Ovulation only happens once every cycle. This means, each month, you only have one shot at it. The lifetime of the egg after it is released is up to 24 hours. After this time, it cannot be fertilized and readily disintegrates.
But, its not the same for a sperm. A healthy sperm can survive in a healthy cervical fluid for up to 5 days. Also, sperm can travel as far as till the end of Fallopian tubes to meet the egg. That’s why, even if you have had sex few days before you ovulate, you can still conceive!
So, your fertile period is determined mainly by when you ovulate. If you know when you ovulate, then you know when you have the best chance of getting pregnant.
What are the signs of ovulation?
How do I know when I’m ovulating?
Well, thankfully, the body does tell you. It sends these subtle messages that you might not catch if you are not looking for them. These messages are in the form of changes that take place in the body as you approach ovulation.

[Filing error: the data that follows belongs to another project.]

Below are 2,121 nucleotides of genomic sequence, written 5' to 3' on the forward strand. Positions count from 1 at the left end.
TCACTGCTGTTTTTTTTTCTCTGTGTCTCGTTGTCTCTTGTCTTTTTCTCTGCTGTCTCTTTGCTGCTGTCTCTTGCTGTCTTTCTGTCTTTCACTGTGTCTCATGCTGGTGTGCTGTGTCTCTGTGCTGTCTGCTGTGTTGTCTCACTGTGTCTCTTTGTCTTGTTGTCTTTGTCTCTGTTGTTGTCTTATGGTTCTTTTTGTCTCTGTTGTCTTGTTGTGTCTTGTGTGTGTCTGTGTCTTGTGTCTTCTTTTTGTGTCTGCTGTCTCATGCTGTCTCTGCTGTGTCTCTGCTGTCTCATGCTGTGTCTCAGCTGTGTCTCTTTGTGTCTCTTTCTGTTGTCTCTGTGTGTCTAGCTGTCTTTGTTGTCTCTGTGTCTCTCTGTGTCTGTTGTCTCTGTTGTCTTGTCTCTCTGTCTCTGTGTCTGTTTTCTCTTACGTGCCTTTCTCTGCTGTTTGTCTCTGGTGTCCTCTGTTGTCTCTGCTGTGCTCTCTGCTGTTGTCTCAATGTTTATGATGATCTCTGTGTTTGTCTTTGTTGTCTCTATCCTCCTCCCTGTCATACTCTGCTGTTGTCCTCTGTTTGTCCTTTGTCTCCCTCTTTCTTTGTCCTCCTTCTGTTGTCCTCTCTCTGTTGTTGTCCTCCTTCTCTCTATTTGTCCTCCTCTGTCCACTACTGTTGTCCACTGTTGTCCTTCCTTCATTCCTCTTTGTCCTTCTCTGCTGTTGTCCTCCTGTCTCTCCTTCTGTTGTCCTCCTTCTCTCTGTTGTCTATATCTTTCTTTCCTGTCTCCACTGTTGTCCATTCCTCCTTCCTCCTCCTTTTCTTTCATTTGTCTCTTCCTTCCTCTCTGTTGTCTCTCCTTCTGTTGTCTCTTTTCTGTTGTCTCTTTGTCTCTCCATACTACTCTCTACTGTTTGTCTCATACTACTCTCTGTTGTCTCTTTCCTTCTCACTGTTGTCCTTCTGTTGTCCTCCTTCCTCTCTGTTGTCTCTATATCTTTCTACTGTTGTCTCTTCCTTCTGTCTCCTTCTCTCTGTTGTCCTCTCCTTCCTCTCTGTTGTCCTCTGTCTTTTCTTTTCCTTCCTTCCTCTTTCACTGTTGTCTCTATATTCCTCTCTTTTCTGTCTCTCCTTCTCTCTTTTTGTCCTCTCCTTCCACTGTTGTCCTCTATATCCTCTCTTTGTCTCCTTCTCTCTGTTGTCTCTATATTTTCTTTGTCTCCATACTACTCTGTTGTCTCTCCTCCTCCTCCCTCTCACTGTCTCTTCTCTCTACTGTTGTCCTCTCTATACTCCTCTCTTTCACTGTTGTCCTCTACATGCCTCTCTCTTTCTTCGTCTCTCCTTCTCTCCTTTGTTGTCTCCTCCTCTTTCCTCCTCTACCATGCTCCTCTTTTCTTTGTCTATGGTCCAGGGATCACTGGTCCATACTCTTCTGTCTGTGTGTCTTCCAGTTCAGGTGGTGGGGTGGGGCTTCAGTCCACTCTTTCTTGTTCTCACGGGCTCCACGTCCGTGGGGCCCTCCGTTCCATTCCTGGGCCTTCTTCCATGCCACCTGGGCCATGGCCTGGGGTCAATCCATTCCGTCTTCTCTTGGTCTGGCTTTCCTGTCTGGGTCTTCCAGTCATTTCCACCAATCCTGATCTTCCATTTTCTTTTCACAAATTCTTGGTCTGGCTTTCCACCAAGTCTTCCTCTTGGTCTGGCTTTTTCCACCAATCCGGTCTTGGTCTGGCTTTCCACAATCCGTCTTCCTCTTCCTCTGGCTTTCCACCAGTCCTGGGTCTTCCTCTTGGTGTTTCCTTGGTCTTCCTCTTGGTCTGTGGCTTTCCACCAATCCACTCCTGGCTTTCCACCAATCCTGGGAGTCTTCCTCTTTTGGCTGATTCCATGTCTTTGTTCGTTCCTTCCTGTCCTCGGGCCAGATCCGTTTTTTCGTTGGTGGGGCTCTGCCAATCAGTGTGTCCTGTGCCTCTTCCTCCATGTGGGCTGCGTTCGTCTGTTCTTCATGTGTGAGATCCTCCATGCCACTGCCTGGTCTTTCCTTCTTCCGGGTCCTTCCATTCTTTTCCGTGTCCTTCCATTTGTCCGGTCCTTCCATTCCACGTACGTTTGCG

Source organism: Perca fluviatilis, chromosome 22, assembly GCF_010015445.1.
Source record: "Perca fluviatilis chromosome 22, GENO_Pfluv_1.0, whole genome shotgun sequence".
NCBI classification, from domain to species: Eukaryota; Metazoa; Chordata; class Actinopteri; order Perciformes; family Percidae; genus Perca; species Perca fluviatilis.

During ovulation, many women experience a range of physical and emotional changes. Some may have increased energy levels, while others may feel tired or experiencing mood swings. Some women also notice changes in their appetite or cravings for certain foods. These changes are caused by hormonal fluctuations and are completely normal. Ovulation is an important part of a woman’s reproductive health, and understanding what happens during this time can help you better manage your own fertility.
1. Changes in the cervix
The cervix is that muscular passageway that connects the external reproductive organ (the vagina) with the womb. Around the time of ovulation, the position of the cervix shifts slightly upwards.
It also becomes softer and is more open. This is in preparation to receive sperm cells.
2. Changes in cervical mucus
There is a fluid that is usually around this cervix. It might be dry when you have just had your flow. The mucus begins to form thickly as the cycle progresses.
However, the cervical mucus lightens up as ovulation draws near. You can feel this with a clean finger.
3. Increased sexual drive